Two of New Zealand's biggest sporting stars say kids need to have the freedom to play outdoors without structured coaching, which can lead to "burn out".
All Black Rieko Ioane and Black Fern Selica Winiata say their skills as professional sports stars were developed in the backyard as kids.
"I'm a firm believer of just playing and how it develops you as a kid," says Ioane.
Ioane says he developed his evasion skills playing spotlight, go-home-stay-home and dodgeball with his big brother Akira and a bunch of local kids on the streets and playgrounds of their Mt Eden neighbourhood.
"Trying to not get tagged or get a ball to the face is a big one!" he says. "Obviously learning how to catch the ball in dodgeball is big, and probably speed you know, trying to get away from being tagged or being 'in' is probably what I still use today.
"There's the social side too - learning how to cooperate with teammates and enjoy the game as best you can."
He says these experiences are a far cry from how kids learn to play sport these days.
"I see my young cousins and there is a lot of structured coaching. I'm not saying that is a bad thing at all, but there needs to be room for play. I obviously prefer less structure and would just go down to the park and kick a ball with my mates. I liked the freedom side of things and learning from experience rather than just learning from being coached. I think that was probably the best lesson I got out of playing," he says.
Black Ferns star Selica Winiata agrees and says it was her freedom to play whatever she liked as a youngster that helped her develop the skills she uses on the field today.
"Kids have got so many years ahead of them, you don't want them burning out at age 13 and 14 and no longer enjoying the sport. So let the kids be kids you know, let them play big. It doesn't matter if they make mistakes, that's actually how they find their feet and rectify it in the next game.
"My advice to parents is don't get hung up on getting the best coach there is in New Zealand to come and coach your kid at such a young age, let them play, find their own feet and their own ways of training. Back when I was a kid my parents just encouraged me to play, and one of the games we used to play as a family was padder tennis," she says.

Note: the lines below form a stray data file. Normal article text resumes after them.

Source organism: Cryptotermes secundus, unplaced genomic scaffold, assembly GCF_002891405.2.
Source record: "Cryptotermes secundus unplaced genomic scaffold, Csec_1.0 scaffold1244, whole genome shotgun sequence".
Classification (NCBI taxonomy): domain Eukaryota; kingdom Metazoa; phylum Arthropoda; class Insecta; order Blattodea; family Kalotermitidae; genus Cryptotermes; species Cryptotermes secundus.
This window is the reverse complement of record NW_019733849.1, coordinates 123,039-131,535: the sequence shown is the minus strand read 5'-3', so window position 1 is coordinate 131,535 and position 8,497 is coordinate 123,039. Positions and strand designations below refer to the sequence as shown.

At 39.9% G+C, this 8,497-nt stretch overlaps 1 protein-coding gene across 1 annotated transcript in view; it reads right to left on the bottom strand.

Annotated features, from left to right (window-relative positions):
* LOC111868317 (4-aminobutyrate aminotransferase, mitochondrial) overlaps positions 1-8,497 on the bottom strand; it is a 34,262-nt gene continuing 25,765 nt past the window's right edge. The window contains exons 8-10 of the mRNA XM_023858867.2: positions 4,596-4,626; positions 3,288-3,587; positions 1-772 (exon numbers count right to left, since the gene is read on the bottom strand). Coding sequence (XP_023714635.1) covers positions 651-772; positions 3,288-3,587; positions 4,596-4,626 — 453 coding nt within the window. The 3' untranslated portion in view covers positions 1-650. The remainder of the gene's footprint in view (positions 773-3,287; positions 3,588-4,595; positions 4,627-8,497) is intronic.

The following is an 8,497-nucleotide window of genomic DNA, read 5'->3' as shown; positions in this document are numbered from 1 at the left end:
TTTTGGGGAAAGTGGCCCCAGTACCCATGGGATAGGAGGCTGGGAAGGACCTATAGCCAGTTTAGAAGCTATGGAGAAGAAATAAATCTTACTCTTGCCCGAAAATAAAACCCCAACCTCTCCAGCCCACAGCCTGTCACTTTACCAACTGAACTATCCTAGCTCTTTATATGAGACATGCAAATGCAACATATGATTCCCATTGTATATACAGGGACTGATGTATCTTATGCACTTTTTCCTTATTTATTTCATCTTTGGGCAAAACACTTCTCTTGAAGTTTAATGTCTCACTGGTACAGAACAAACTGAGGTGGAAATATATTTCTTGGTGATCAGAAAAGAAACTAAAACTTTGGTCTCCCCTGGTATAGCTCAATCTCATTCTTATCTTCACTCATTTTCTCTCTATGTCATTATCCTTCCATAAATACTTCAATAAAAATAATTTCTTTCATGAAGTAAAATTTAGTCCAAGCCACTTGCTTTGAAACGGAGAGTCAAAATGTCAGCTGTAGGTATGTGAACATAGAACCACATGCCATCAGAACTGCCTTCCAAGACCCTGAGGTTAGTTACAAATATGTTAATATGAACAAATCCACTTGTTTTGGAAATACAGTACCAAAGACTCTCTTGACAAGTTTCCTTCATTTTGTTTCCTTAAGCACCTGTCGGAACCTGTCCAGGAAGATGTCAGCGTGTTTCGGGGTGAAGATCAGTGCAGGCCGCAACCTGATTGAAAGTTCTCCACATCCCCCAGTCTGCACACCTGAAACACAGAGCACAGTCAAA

Whether marking out a court in front of her house with chalk or heading down to the local primary school, she'd be out there with her mates, swotting away with miniature bats.
"We used to play doubles quite a bit and straight away, you know, it's teamwork - the communication between each other because if you don't know what each other is doing on the court it's unlikely that either of you will hit the ball," she says.
David Niethe, Mental Performance Coach, says it is vital for children to have free sport play. "The 'Good Ole Days' when Mum or Nana told us to go outside and play and not come home 'til dinner time were probably most memorable for many," he says.
"Having fun, getting out in the fresh air, on the bikes all day, mucking about in the mud and enjoying time with friends definitely gets the endorphins going and makes for wonderful memories."
Their inspiring childhood memories are now recounted on collector cards found in Weet-Bix wheat biscuits packets as part of the breakfast cereal's Play Big campaign an initiative that encourages Kiwi kids to develop their skills through everyday play.
The new campaign features a total of 15 Black Ferns and 15 All Blacks, with the collector's cards in packets this month.
Ioane says he hopes the cards will inspire a whole new generation of kids and has the following advice for up and coming rugby stars.
"The most important thing for you to do is just grab a group of mates, a ball and have a kick around and just enjoy yourself while you are young as much as you can," he says.